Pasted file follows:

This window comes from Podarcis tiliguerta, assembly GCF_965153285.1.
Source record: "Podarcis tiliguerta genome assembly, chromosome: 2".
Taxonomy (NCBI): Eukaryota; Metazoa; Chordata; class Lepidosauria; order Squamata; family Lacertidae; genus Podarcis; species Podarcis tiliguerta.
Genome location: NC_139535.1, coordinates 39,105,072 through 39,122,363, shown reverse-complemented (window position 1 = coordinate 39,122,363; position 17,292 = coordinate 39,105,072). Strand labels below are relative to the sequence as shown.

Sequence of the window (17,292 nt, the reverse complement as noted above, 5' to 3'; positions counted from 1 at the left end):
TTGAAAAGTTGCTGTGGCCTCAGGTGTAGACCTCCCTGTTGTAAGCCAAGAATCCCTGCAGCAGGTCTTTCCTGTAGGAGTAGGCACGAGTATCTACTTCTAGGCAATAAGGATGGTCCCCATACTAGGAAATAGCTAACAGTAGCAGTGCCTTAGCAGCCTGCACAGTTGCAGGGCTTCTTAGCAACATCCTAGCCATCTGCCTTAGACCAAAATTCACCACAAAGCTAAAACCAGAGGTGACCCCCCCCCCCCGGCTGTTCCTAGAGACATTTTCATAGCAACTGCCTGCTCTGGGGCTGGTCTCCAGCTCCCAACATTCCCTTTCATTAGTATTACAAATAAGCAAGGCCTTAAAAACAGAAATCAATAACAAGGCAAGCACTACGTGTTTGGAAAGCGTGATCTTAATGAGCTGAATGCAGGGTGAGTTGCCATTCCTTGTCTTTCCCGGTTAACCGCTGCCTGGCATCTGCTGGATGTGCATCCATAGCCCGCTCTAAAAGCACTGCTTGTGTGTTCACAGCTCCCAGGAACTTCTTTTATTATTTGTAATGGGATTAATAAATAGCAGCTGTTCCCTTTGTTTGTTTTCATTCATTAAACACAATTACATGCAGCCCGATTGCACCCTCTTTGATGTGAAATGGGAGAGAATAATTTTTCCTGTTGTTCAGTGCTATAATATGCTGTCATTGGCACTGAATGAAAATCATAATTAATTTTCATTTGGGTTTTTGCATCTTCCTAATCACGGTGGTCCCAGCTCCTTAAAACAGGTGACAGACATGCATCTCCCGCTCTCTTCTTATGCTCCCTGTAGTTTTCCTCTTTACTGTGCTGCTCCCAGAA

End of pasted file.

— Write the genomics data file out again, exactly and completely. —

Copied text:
This window comes from Podarcis tiliguerta, assembly GCF_965153285.1.
Source record: "Podarcis tiliguerta genome assembly, chromosome: 2".
Taxonomy (NCBI): Eukaryota; Metazoa; Chordata; class Lepidosauria; order Squamata; family Lacertidae; genus Podarcis; species Podarcis tiliguerta.
Genome location: NC_139535.1, coordinates 39,105,072 through 39,122,363, shown reverse-complemented (window position 1 = coordinate 39,122,363; position 17,292 = coordinate 39,105,072). Strand labels below are relative to the sequence as shown.

Sequence of the window (17,292 nt, the reverse complement as noted above, 5' to 3'; positions counted from 1 at the left end):
TTGAAAAGTTGCTGTGGCCTCAGGTGTAGACCTCCCTGTTGTAAGCCAAGAATCCCTGCAGCAGGTCTTTCCTGTAGGAGTAGGCACGAGTATCTACTTCTAGGCAATAAGGATGGTCCCCATACTAGGAAATAGCTAACAGTAGCAGTGCCTTAGCAGCCTGCACAGTTGCAGGGCTTCTTAGCAACATCCTAGCCATCTGCCTTAGACCAAAATTCACCACAAAGCTAAAACCAGAGGTGACCCCCCCCCCCCGGCTGTTCCTAGAGACATTTTCATAGCAACTGCCTGCTCTGGGGCTGGTCTCCAGCTCCCAACATTCCCTTTCATTAGTATTACAAATAAGCAAGGCCTTAAAAACAGAAATCAATAACAAGGCAAGCACTACGTGTTTGGAAAGCGTGATCTTAATGAGCTGAATGCAGGGTGAGTTGCCATTCCTTGTCTTTCCCGGTTAACCGCTGCCTGGCATCTGCTGGATGTGCATCCATAGCCCGCTCTAAAAGCACTGCTTGTGTGTTCACAGCTCCCAGGAACTTCTTTTATTATTTGTAATGGGATTAATAAATAGCAGCTGTTCCCTTTGTTTGTTTTCATTCATTAAACACAATTACATGCAGCCCGATTGCACCCTCTTTGATGTGAAATGGGAGAGAATAATTTTTCCTGTTGTTCAGTGCTATAATATGCTGTCATTGGCACTGAATGAAAATCATAATTAATTTTCATTTGGGTTTTTGCATCTTCCTAATCACGGTGGTCCCAGCTCCTTAAAACAGGTGACAGACATGCATCTCCCGCTCTCTTCTTATGCTCCCTGTAGTTTTCCTCTTTACTGTGCTGCTCCCAGAA